Limiting leasehold improvements to be depreciated at a rate of 1/39th per year until the improvement goes “out of service” runs counter both to common sense and the reality of the marketplace. It is a hidden and inequitable tax on the commercial real estate industry. The tax code should be amended to more closely reflect the reality of the marketplace.
Leasehold improvements, also known as tenant improvements, include changes to walls, floors, ceilings, lighting, and plumbing to meet the needs of a new or existing tenant. In the commercial real estate marketplace, with the average lease running from five to ten years, such reconfigurations are commonplace.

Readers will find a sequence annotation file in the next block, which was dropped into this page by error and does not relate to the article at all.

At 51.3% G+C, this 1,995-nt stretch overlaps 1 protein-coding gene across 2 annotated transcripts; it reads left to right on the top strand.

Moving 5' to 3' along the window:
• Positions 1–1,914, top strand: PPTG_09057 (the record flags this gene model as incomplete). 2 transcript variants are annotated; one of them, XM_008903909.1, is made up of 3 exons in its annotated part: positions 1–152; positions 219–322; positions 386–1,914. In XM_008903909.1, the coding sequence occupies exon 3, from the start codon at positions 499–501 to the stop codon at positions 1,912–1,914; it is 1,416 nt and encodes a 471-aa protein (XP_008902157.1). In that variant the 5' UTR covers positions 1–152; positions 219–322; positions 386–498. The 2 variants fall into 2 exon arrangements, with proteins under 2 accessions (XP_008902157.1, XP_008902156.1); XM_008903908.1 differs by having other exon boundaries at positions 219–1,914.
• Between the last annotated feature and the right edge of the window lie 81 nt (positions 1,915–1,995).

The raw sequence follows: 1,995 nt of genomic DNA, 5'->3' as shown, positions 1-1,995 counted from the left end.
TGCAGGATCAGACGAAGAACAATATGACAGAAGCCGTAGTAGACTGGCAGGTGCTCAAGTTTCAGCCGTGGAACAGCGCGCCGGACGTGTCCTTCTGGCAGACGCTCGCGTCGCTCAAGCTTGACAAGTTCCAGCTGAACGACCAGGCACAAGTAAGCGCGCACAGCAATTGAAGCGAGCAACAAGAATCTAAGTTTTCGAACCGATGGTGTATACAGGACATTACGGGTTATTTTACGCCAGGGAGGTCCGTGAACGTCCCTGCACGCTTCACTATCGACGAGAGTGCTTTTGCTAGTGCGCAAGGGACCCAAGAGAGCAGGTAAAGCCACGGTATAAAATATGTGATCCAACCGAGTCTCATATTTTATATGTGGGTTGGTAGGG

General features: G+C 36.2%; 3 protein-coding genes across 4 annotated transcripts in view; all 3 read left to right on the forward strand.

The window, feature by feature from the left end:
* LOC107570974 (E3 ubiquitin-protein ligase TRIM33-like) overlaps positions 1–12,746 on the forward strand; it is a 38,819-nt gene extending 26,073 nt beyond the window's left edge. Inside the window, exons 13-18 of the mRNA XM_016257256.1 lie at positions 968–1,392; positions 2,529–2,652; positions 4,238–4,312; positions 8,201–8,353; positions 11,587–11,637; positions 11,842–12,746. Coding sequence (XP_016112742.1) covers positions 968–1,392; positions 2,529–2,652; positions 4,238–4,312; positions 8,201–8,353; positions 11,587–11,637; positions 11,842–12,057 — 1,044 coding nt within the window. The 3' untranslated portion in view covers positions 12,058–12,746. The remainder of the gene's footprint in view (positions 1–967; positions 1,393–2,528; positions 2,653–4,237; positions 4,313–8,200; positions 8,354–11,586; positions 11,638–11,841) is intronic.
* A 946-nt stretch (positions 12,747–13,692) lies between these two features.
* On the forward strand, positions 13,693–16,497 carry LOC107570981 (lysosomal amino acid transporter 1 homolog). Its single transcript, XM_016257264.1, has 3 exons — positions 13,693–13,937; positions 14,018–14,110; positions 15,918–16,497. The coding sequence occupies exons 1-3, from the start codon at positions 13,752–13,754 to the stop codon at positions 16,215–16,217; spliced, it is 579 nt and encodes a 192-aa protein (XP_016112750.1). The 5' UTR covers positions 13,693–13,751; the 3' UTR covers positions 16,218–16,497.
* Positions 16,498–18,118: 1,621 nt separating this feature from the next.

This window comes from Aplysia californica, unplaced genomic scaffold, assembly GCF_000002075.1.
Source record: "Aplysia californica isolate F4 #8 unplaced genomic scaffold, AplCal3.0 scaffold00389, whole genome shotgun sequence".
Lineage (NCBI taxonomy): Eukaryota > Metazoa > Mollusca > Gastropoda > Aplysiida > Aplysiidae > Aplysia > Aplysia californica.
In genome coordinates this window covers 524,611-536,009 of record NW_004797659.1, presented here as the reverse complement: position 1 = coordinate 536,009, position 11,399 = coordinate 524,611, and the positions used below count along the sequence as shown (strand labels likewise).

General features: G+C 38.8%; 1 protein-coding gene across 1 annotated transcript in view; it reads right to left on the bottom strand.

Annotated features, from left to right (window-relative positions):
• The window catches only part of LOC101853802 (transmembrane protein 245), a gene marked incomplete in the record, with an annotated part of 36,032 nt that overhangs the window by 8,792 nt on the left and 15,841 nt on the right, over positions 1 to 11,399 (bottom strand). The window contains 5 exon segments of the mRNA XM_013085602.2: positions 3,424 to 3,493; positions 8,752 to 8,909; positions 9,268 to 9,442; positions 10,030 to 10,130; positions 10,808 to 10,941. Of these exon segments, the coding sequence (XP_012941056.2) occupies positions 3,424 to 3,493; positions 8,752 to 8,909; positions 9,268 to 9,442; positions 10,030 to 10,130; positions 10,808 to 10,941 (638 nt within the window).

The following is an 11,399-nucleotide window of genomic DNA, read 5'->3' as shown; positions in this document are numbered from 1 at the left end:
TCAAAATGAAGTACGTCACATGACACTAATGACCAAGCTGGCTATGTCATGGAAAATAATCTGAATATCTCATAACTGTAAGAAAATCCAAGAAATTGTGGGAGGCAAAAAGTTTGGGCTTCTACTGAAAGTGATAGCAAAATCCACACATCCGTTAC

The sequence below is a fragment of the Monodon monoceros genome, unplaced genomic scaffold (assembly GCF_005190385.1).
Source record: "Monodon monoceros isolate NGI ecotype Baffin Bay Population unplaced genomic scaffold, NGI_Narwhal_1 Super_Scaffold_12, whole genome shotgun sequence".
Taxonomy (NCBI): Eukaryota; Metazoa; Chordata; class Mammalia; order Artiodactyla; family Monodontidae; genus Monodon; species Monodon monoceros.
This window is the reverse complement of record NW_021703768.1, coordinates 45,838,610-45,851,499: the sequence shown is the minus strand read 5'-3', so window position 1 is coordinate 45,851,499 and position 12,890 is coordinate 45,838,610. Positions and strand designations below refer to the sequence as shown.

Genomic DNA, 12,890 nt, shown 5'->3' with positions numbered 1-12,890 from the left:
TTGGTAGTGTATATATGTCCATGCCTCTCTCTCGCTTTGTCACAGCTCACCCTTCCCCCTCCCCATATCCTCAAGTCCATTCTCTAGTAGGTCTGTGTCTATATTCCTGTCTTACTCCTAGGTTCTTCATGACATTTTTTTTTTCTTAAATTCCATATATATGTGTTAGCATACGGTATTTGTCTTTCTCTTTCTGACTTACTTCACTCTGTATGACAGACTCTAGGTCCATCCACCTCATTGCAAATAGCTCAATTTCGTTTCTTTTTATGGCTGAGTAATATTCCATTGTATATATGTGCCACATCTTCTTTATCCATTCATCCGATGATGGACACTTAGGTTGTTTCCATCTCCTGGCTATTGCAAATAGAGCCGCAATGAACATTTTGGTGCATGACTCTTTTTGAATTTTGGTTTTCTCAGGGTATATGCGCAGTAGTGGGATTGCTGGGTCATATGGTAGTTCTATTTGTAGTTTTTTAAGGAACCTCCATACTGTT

In 2004, President Bush signed into law a corporate tax bill that temporarily reduced the depreciation period for leasehold improvements from 39 years – the rate of the building structure itself – to 15 years for improvements put into place before the end of 2005. It was subsequently extended a number of times to include a two year extension as part of the tax “extenders” package that was included in a compromise tax bill between the President Obama and the Republicans passed during the “lame duck” session of the 111th Congress. On December 19, the Protecting Americans from Tax Hikes (PATH) Act of 2015 was signed into law and made permanent 15-year depreciation on leasehold impovements.